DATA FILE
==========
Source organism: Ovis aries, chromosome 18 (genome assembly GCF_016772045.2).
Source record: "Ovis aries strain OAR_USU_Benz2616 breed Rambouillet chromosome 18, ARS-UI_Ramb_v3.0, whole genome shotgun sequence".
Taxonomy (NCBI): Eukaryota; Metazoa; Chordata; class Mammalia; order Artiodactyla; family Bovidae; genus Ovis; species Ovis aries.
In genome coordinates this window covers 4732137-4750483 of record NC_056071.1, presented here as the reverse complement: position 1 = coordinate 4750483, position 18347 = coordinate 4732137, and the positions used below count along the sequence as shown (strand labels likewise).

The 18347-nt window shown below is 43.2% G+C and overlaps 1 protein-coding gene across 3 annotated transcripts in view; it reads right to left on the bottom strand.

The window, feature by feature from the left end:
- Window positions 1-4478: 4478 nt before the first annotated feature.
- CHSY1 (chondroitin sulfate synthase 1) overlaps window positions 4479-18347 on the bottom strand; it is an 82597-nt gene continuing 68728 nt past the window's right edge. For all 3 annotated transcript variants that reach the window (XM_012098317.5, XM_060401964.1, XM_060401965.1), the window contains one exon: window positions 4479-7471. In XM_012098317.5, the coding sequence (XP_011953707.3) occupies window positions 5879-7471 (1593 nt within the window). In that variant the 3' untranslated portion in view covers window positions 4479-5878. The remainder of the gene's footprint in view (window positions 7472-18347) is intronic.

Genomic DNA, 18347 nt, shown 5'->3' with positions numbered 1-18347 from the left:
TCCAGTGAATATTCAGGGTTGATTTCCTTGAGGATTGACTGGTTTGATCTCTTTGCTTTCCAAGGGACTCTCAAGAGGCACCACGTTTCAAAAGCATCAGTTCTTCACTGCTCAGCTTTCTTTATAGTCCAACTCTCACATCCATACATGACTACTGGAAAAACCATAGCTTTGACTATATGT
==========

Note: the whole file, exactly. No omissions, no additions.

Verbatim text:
Source organism: Ovis aries, chromosome 18 (genome assembly GCF_016772045.2).
Source record: "Ovis aries strain OAR_USU_Benz2616 breed Rambouillet chromosome 18, ARS-UI_Ramb_v3.0, whole genome shotgun sequence".
Taxonomy (NCBI): Eukaryota; Metazoa; Chordata; class Mammalia; order Artiodactyla; family Bovidae; genus Ovis; species Ovis aries.
In genome coordinates this window covers 4732137-4750483 of record NC_056071.1, presented here as the reverse complement: position 1 = coordinate 4750483, position 18347 = coordinate 4732137, and the positions used below count along the sequence as shown (strand labels likewise).

The 18347-nt window shown below is 43.2% G+C and overlaps 1 protein-coding gene across 3 annotated transcripts in view; it reads right to left on the bottom strand.

The window, feature by feature from the left end:
- Window positions 1-4478: 4478 nt before the first annotated feature.
- CHSY1 (chondroitin sulfate synthase 1) overlaps window positions 4479-18347 on the bottom strand; it is an 82597-nt gene continuing 68728 nt past the window's right edge. For all 3 annotated transcript variants that reach the window (XM_012098317.5, XM_060401964.1, XM_060401965.1), the window contains one exon: window positions 4479-7471. In XM_012098317.5, the coding sequence (XP_011953707.3) occupies window positions 5879-7471 (1593 nt within the window). In that variant the 3' untranslated portion in view covers window positions 4479-5878. The remainder of the gene's footprint in view (window positions 7472-18347) is intronic.

Genomic DNA, 18347 nt, shown 5'->3' with positions numbered 1-18347 from the left:
TCCAGTGAATATTCAGGGTTGATTTCCTTGAGGATTGACTGGTTTGATCTCTTTGCTTTCCAAGGGACTCTCAAGAGGCACCACGTTTCAAAAGCATCAGTTCTTCACTGCTCAGCTTTCTTTATAGTCCAACTCTCACATCCATACATGACTACTGGAAAAACCATAGCTTTGACTATATGT